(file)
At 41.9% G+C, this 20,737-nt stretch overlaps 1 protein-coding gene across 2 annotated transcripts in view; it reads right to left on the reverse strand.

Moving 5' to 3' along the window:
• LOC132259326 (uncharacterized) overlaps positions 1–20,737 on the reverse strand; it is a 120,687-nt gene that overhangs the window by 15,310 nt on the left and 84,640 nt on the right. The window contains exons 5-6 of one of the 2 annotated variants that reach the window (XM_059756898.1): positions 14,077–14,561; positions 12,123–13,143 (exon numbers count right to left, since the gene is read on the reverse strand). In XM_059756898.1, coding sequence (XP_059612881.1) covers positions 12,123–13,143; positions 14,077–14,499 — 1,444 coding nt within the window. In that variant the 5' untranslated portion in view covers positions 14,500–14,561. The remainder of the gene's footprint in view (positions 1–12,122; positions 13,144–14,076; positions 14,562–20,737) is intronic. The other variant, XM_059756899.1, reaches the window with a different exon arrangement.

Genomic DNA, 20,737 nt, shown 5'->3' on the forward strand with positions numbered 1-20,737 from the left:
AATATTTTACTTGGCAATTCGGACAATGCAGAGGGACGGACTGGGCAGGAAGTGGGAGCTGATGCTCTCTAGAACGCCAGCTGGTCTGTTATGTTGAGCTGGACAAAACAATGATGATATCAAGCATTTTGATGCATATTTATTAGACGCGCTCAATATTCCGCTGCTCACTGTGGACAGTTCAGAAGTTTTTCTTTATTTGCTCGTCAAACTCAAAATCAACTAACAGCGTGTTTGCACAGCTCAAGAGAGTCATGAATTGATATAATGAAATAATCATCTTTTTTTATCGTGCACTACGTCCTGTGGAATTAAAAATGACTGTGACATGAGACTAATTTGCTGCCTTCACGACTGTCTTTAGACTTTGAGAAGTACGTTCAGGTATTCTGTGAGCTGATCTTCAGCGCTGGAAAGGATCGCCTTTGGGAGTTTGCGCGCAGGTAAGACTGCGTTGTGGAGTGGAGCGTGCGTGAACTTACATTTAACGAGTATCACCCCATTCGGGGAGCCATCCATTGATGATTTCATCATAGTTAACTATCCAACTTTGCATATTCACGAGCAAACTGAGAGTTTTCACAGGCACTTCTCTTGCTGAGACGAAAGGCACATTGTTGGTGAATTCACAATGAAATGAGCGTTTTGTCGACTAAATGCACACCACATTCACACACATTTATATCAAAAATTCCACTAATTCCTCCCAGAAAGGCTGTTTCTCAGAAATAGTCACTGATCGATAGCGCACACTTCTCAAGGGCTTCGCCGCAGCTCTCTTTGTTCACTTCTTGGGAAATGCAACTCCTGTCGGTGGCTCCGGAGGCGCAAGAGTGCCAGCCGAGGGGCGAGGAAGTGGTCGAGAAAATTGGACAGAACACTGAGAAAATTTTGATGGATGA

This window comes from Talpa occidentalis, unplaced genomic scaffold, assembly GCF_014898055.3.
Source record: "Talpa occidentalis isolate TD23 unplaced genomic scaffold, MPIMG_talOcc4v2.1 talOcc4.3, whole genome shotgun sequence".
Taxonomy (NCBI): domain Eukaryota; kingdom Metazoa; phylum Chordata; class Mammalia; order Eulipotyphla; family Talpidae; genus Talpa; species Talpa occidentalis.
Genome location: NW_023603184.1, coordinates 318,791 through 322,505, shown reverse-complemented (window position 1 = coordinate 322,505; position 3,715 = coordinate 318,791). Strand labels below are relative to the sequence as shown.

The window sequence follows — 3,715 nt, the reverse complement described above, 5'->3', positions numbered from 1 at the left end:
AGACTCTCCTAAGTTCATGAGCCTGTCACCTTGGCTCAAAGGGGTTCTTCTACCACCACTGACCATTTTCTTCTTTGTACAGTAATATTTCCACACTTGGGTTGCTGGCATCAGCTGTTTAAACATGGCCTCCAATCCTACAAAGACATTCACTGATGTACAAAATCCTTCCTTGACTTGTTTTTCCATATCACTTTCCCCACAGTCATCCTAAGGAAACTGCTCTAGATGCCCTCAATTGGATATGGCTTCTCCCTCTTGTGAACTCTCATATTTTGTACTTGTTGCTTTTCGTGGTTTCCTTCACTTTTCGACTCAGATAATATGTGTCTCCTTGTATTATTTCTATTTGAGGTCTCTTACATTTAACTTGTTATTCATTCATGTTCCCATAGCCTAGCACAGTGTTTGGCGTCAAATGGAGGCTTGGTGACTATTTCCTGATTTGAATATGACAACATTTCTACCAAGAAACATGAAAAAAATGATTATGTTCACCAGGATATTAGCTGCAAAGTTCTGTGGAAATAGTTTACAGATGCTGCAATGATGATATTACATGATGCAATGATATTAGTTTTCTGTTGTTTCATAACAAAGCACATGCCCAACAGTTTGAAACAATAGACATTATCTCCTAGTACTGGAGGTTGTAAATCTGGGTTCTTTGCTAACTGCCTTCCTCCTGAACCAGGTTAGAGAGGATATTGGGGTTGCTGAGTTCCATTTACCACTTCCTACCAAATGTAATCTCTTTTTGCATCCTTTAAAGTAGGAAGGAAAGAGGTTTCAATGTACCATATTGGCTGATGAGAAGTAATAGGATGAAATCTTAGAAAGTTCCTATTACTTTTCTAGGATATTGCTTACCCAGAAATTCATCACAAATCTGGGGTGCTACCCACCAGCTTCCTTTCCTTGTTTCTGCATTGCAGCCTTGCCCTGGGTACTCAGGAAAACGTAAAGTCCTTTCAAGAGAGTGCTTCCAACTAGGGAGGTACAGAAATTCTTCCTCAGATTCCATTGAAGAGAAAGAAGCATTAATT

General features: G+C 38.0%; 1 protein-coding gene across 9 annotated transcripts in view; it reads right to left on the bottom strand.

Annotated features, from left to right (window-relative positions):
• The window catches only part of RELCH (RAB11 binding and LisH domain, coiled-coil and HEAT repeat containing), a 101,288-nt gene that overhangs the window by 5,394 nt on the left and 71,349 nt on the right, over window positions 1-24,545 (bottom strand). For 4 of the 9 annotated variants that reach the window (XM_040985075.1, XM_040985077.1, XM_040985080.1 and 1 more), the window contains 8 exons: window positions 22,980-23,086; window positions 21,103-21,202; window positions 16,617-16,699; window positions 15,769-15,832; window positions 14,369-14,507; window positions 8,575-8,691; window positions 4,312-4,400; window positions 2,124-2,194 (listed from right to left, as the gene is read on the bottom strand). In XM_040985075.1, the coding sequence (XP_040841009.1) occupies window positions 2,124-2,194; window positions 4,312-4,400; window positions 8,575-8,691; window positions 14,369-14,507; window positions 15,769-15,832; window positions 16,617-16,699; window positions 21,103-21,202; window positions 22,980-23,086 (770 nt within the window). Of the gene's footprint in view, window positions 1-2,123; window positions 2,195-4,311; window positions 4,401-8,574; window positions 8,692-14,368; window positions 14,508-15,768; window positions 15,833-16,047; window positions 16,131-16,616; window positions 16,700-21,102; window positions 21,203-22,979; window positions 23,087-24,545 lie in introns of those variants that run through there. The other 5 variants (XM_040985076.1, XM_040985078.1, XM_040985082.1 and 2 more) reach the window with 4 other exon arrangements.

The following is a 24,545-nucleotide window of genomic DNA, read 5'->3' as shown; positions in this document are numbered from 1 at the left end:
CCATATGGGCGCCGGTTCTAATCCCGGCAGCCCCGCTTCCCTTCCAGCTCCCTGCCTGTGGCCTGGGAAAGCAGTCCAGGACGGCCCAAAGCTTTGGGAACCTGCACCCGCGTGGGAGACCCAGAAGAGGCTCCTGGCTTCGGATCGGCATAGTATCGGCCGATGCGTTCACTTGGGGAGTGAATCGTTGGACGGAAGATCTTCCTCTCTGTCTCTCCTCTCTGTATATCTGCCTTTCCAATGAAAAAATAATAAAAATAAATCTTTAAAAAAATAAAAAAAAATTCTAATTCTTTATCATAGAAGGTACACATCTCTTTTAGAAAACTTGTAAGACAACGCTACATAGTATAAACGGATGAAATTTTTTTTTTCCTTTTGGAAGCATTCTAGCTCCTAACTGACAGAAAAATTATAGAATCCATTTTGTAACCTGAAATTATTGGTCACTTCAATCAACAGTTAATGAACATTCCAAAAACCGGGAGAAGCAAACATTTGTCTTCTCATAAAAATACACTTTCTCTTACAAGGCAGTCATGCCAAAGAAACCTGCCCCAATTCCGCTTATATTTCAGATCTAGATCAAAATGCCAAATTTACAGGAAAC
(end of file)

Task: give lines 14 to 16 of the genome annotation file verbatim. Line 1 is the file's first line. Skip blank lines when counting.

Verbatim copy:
• The window catches only part of RELCH (RAB11 binding and LisH domain, coiled-coil and HEAT repeat containing), a 101,288-nt gene that overhangs the window by 5,394 nt on the left and 71,349 nt on the right, over window positions 1-24,545 (bottom strand). For 4 of the 9 annotated variants that reach the window (XM_040985075.1, XM_040985077.1, XM_040985080.1 and 1 more), the window contains 8 exons: window positions 22,980-23,086; window positions 21,103-21,202; window positions 16,617-16,699; window positions 15,769-15,832; window positions 14,369-14,507; window positions 8,575-8,691; window positions 4,312-4,400; window positions 2,124-2,194 (listed from right to left, as the gene is read on the bottom strand). In XM_040985075.1, the coding sequence (XP_040841009.1) occupies window positions 2,124-2,194; window positions 4,312-4,400; window positions 8,575-8,691; window positions 14,369-14,507; window positions 15,769-15,832; window positions 16,617-16,699; window positions 21,103-21,202; window positions 22,980-23,086 (770 nt within the window). Of the gene's footprint in view, window positions 1-2,123; window positions 2,195-4,311; window positions 4,401-8,574; window positions 8,692-14,368; window positions 14,508-15,768; window positions 15,833-16,047; window positions 16,131-16,616; window positions 16,700-21,102; window positions 21,203-22,979; window positions 23,087-24,545 lie in introns of those variants that run through there. The other 5 variants (XM_040985076.1, XM_040985078.1, XM_040985082.1 and 2 more) reach the window with 4 other exon arrangements.

The following is a 24,545-nucleotide window of genomic DNA, read 5'->3' as shown; positions in this document are numbered from 1 at the left end:
CCATATGGGCGCCGGTTCTAATCCCGGCAGCCCCGCTTCCCTTCCAGCTCCCTGCCTGTGGCCTGGGAAAGCAGTCCAGGACGGCCCAAAGCTTTGGGAACCTGCACCCGCGTGGGAGACCCAGAAGAGGCTCCTGGCTTCGGATCGGCATAGTATCGGCCGATGCGTTCACTTGGGGAGTGAATCGTTGGACGGAAGATCTTCCTCTCTGTCTCTCCTCTCTGTATATCTGCCTTTCCAATGAAAAAATAATAAAAATAAATCTTTAAAAAAATAAAAAAAAATTCTAATTCTTTATCATAGAAGGTACACATCTCTTTTAGAAAACTTGTAAGACAACGCTACATAGTATAAACGGATGAAATTTTTTTTTTCCTTTTGGAAGCATTCTAGCTCCTAACTGACAGAAAAATTATAGAATCCATTTTGTAACCTGAAATTATTGGTCACTTCAATCAACAGTTAATGAACATTCCAAAAACCGGGAGAAGCAAACATTTGTCTTCTCATAAAAATACACTTTCTCTTACAAGGCAGTCATGCCAAAGAAACCTGCCCCAATTCCGCTTATATTTCAGATCTAGATCAAAATGCCAAATTTACAGGAAAC